By Glenn Olesuk,
Entomologist and Owner, Graduate Pest Solutions
You arrive at your hotel room after a long day of traveling and wearily slip between the sheets of your hotel room’s bed. You wake refreshed and ready for another day. While performing your morning ritual, you look in the mirror noticing a line of red spots along your waist. They begin to itch, so you scratch. They get redder as you scratch and itch and you begin to wonder … what could this be?
This scenario is becoming more and more prevalent to business and family travelers. Don’t rule it out after a visit from family or friends!
We’re talking about the unwanted, hitchhiking, and blood-sucking parasite known as the Bed Bug. Bed Bugs are flat, reddish-brown insects that thrive on human blood. They are about the size of an apple seed and have an oval shape.
The reason they are called Bed Bugs is because—like people—they do not want to work any harder than necessary to survive and thrive. They live as close as possible to their blood meal (the host) and feed when they are least likely to be swatted or crushed (while you are in bed, asleep).
Bed Bugs acquired a taste for humans when they first sought shelter in caves. Scientists believe that they were already present surviving and thriving on bats and other mammals. Today they are comfortable resting and feeding on human beings in our own homes. Bed frames, head boards, adjoining furniture, couches and yes, our beloved recliners, are all fair game.
Even though Bed Bugs are piercing our skin and damaging blood vessels, they do not transmit diseases. Some people can have severe reactions to the bites, but unlike other insects—such as ticks, which can transmit lime disease—there is no evidence linking Bed Bug bites to outside illnesses.
However, they are extremely difficult to eradicate, so travelers beware. The cost can run into the thousands of dollars (no, that’s not a misprint!) and extreme cases can require even more. An effective treatment requires a minimum of two people to disassemble bed frames, move and flip mattresses, box springs, and other furniture. Additionally, it usually takes a minimum of three treatments over three months.
So what can we do to prevent the possibility of bringing Bed Bugs home with us while traveling? Graduate Pest Solutions suggests the following travel tips:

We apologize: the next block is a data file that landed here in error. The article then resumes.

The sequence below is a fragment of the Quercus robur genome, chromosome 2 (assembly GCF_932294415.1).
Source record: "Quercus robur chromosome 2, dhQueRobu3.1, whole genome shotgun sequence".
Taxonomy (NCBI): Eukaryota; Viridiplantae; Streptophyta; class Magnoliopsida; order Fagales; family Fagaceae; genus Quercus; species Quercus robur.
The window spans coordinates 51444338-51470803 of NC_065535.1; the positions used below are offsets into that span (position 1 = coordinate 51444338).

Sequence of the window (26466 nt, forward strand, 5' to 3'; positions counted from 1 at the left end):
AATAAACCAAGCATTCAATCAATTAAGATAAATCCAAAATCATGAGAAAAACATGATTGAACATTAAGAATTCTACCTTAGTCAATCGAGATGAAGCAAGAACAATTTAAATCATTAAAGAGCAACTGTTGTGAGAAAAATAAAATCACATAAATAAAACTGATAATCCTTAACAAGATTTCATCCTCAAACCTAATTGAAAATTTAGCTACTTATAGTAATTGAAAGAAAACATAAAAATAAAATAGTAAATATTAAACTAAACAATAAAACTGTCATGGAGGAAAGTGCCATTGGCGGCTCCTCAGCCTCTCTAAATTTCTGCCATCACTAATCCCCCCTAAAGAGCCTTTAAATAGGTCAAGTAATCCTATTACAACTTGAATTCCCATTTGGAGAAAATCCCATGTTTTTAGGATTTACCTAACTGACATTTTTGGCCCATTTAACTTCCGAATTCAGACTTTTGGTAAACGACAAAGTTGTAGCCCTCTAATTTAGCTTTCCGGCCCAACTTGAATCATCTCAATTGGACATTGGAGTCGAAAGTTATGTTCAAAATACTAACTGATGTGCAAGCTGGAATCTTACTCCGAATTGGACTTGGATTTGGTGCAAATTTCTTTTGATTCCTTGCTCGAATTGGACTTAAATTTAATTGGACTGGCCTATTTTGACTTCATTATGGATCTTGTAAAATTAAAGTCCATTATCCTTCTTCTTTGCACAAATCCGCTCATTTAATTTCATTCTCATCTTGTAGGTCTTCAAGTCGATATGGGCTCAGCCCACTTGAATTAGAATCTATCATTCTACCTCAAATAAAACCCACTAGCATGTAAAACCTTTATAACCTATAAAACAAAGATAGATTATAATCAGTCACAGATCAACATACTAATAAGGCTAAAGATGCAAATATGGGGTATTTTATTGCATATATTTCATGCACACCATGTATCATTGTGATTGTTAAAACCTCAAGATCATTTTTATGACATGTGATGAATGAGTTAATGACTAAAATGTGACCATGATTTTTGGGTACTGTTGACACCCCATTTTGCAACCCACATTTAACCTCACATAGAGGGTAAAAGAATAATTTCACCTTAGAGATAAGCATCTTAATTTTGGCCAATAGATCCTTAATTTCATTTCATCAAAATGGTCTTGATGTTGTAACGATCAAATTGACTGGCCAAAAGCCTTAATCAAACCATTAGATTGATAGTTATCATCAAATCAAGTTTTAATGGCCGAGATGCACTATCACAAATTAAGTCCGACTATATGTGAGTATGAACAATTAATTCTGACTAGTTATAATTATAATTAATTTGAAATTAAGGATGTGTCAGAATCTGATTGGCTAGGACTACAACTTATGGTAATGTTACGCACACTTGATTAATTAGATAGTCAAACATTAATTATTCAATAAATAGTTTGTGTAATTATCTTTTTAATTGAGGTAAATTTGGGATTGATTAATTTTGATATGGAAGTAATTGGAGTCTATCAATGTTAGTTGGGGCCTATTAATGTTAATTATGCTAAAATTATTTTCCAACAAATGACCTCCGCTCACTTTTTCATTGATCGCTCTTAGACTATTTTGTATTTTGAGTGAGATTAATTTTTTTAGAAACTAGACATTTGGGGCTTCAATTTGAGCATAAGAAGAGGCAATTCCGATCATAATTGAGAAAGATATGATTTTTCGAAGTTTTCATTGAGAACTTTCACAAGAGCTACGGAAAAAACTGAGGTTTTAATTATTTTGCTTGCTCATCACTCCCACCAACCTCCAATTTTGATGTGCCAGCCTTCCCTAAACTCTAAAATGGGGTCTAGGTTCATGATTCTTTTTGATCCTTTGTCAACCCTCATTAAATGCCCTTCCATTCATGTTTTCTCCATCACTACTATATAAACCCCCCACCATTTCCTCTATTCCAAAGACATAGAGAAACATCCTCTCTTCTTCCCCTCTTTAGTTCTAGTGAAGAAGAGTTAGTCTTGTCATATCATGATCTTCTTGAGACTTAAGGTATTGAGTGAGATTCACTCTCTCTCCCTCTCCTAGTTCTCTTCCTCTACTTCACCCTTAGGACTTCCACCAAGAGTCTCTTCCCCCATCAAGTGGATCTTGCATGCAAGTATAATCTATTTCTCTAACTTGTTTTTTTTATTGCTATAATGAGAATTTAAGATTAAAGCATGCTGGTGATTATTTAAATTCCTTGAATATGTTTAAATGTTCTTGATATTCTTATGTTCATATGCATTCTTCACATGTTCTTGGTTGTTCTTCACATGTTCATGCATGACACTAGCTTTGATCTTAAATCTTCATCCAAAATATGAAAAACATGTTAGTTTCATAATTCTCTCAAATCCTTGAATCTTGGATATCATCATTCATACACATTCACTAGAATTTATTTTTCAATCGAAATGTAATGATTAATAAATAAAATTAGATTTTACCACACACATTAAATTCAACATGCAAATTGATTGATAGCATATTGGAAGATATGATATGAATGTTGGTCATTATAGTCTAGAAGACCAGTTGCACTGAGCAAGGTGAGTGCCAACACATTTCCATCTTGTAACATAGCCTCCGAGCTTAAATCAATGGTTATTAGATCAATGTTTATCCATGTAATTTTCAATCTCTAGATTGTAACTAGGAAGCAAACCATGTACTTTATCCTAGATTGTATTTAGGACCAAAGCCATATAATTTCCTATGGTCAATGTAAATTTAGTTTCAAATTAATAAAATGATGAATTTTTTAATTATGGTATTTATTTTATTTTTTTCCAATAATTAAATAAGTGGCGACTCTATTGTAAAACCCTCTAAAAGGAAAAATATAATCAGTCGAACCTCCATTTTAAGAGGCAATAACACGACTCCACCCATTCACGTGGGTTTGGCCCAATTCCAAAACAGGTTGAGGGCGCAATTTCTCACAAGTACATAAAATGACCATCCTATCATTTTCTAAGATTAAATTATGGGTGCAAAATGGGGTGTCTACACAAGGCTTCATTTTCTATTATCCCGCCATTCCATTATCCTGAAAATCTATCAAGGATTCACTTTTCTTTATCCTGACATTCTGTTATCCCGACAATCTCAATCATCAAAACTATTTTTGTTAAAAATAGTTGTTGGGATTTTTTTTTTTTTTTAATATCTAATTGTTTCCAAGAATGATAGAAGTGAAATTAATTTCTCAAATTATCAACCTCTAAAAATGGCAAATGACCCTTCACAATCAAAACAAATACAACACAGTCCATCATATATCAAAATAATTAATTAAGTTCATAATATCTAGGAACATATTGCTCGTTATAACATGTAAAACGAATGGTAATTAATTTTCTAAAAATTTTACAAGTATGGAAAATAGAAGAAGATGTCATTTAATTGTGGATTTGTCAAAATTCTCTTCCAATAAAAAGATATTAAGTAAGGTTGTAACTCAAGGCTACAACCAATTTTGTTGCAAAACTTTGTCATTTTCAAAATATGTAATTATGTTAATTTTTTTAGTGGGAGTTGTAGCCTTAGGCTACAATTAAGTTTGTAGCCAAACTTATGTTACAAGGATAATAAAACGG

- When you first arrive at your hotel, pull back the sheets and check the mattress seams, particularly at the top corners. If you see insects, small dark spots (digested dried blood) or anything suspicious, notify the hotel change rooms and/or hotels immediately.
- Check around the room before unpacking. Inspect the head board, couches, chairs etc. If you see any of the previous warning signs, react accordingly.
- Upon returning home, check your suit cases before bringing them into the house. Vacuum them thoroughly and wash the clothes that you brought while traveling.
Bed Bugs do not reflect an unclean home or—for that matter—hotel. All these bugs need is a host and proper temperature to survive. They are equally happy living with Martha Stewart as they would with your child’s college room mate. They are hitchhikers and can be brought into your home on luggage or on your child’s school backpack. If you suspect something unusual, check your home as described above and call a professional pest management company. These bugs can not be abated with do-it-yourself products.
Business travel is necessary, and enjoying family, friends and traveling is one of the great pleasures in life. Bed Begs are no reason to change our plans so…travel a little wiser, sleep tight … and don’t let the Bed Bugs bite!
Glenn Olesuk is the owner of Graduate Pest Solutions in Hampden, MA. He is a degreed entomologist from the Syracuse School of Forestry and has thirty years experience in residential and commercial pest control. You can reach Glenn and Graduate Pest Solutions at 413-566-8222.